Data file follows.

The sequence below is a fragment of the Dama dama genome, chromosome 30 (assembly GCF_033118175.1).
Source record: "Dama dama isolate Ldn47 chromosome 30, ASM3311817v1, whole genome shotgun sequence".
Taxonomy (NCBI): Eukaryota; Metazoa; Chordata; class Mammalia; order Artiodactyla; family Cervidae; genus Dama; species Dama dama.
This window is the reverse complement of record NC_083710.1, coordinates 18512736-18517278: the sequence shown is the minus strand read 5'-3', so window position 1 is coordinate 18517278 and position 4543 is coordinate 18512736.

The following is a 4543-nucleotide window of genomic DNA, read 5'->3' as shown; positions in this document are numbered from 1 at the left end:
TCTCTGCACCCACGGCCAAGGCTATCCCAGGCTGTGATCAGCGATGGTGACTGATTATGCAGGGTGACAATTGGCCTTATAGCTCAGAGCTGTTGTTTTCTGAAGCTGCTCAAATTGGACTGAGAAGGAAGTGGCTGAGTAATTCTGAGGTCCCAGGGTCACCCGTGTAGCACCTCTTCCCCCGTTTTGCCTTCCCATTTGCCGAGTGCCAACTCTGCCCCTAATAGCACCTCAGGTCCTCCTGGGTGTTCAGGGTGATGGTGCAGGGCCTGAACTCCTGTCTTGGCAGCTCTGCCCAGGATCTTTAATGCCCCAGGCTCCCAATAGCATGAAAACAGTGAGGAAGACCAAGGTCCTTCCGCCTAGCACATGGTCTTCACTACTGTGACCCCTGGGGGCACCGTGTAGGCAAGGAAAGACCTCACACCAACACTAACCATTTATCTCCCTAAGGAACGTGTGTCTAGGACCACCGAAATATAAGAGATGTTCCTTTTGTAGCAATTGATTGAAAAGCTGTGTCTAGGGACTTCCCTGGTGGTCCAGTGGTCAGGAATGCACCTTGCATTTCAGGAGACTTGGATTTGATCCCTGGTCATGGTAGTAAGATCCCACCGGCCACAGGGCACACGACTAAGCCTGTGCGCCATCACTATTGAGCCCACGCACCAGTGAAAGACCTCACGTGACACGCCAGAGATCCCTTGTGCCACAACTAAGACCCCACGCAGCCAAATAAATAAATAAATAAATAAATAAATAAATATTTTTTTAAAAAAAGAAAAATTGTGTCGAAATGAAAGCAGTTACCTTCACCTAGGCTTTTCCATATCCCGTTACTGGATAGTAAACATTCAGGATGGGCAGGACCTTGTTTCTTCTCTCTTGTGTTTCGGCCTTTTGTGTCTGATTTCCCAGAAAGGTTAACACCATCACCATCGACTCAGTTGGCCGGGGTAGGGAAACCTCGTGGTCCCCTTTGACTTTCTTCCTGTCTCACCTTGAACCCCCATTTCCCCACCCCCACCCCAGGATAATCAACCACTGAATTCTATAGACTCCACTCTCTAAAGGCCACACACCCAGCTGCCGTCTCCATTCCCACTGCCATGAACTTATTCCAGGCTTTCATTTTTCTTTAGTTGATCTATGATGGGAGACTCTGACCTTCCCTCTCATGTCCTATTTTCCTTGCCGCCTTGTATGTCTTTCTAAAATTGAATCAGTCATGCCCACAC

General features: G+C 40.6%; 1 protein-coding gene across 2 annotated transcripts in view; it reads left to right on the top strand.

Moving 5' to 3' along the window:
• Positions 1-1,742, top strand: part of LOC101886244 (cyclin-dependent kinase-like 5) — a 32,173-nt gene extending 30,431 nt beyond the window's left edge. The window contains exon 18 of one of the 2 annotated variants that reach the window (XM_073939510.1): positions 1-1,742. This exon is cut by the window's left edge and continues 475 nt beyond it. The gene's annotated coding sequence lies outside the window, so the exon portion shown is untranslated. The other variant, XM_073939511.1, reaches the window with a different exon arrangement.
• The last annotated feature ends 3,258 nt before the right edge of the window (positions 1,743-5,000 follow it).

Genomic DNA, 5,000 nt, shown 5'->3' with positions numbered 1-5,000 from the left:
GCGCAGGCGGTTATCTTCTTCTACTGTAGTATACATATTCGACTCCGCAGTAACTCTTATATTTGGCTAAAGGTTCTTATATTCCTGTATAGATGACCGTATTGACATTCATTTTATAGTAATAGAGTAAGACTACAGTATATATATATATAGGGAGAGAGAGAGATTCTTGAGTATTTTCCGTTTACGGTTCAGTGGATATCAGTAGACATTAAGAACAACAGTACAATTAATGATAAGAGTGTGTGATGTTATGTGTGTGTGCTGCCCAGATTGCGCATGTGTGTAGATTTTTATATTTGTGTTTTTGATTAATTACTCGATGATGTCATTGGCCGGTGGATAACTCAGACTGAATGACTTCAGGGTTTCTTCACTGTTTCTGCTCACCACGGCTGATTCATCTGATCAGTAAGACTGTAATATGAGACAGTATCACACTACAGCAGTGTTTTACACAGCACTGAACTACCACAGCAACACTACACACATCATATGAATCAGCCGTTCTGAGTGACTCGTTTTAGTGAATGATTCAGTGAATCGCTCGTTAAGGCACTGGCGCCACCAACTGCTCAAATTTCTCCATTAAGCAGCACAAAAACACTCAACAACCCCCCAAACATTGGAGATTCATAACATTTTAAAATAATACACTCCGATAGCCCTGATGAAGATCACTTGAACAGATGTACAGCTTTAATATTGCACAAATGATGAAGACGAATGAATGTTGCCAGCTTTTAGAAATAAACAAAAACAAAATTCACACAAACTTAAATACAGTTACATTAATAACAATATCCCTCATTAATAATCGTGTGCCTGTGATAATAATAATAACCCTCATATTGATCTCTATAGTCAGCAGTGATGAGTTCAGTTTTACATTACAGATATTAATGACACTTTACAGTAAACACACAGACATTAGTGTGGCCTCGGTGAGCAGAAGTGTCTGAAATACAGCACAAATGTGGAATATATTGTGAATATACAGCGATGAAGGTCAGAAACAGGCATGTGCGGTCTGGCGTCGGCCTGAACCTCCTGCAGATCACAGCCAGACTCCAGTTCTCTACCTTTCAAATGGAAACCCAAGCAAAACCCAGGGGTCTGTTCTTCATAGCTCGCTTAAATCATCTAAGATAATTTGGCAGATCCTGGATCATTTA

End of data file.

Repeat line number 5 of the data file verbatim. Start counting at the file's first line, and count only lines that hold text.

The following is a 4543-nucleotide window of genomic DNA, read 5'->3' as shown; positions in this document are numbered from 1 at the left end: